A Star Is Born would win best picture if the Oscars were chosen based on social love

Don’t blame the messenger.

A Star Is Born would win best picture if the Oscars were chosen based on social love
[Photos: Green Book: Patti Perret/Universal Pictures, Participant, and DreamWorks; BlacKkKlansman: David Lee/Focus Features; A Star Is Born: Neal Preston/Warner Bros. Entertainment]

Much as I find this baffling, a sizable segment of the moviegoing population apparently does not agree with me that The Favourite should win best picture this year.


I know. Crazy.

In fact, to hear the experts tell it, Alfonso Cuaron’s Roma is the movie most likely to take home the coveted Oscar statuette on Sunday night, because Netflix has evidently done so much to preserve the sanctity of cinema. Other prognosticators have their money on Peter Farrelly’s Green Book, not because it deserves to win, but because it hews to the boring feel-good formula that Hollywood has traditionally favored. Still others are crossing their fingers and hoping that Black Panther defies the odds and becomes the first superhero movie to win best picture—and if we’re going by box-office performance or hype, one assumes popular opinion is on their side.

But judging by an entirely different metric, none of those movies would claim the top prize. According to a sentiment analysis by Sprout Social, Bradley Cooper’s A Star Is Born has been attracting the most love on social media. The data firm looked at mentions across Twitter, Instagram, Reddit, YouTube, and other online platforms between February 1 through February 20. It found that chatter around the Lady Gaga musical was 96% positive, the most positive of all eight movies nominated for best picture this year. Next on the list was Spike Lee’s BlacKkKlansman, which had 93% positive sentiment. Interestingly, neither of those two movies is thought to be a top contender.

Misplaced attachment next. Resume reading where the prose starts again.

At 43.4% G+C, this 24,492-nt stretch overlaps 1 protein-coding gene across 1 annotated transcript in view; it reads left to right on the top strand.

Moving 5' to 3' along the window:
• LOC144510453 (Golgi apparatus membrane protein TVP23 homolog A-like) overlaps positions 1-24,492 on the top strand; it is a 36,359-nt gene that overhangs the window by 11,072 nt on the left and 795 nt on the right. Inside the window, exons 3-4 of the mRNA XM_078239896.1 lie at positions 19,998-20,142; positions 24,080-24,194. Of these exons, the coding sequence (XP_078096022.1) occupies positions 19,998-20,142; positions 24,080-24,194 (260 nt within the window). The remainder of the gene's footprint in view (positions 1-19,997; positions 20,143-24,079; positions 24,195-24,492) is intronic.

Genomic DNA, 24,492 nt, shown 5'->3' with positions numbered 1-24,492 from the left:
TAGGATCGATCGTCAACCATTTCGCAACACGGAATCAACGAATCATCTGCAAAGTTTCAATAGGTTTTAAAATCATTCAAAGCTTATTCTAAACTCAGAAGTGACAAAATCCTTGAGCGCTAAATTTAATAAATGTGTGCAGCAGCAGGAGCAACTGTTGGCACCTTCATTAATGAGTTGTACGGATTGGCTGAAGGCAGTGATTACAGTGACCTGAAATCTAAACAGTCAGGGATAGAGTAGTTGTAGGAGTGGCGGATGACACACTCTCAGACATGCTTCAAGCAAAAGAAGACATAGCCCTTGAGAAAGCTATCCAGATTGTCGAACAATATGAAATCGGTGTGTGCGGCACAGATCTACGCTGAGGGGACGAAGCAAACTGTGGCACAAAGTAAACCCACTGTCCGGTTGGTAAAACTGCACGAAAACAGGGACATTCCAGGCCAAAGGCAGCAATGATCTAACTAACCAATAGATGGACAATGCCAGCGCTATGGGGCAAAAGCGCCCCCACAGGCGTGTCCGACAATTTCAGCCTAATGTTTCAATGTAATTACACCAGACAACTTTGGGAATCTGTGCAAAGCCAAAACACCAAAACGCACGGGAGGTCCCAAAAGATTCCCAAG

Another thing to note about this data is that volume doesn’t necessarily correlate with goodwill. While Bohemian Rhapsody attracted the most mentions during the period (9,383, according to Sprout Social), it had by far the lowest positive sentiment at 54%, suggesting that—surprise—the Queen biopic is controversial.


Of course, a sentiment analysis is by no means a perfect metric, but unless you’re in that 4% of people who were trash-talking Gaga over the last few weeks, you might find this data encouraging. I’ve posted the full findings below. Take them for what you will, and remember I’m just the messenger.

Black Panther

  • Total Mentions (2/1-2/20): 8,082
  • Sentiment: 87% positive


  • Total Mentions (2/1-2/20): 4,279
  • Sentiment: 93% positive

Bohemian Rhapsody

  • Total Mentions (2/1-2/20): 9,383
  • Sentiment: 54% positive

The Favourite

  • Total Mentions (2/1-2/20): 5,670
  • Sentiment: 91% positive

Green Book

  • Total Mentions (2/1-2/20): 3,632
  • Sentiment: 89% positive


  • Total Mentions (2/1-2/20): 6,460
  • Sentiment: 88% positive

A Star Is Born

  • Total Mentions (2/1-2/20): 8,334
  • Sentiment: 96% positive


  • Total Mentions (2/1-2/20): 3,083
  • Sentiment: 86% positive

About the author

Christopher Zara is a senior staff news editor for Fast Company and obsessed with media, technology, business, culture, and theater. Before coming to FastCo News, he was a deputy editor at International Business Times, a theater critic for Newsweek, and managing editor of Show Business magazine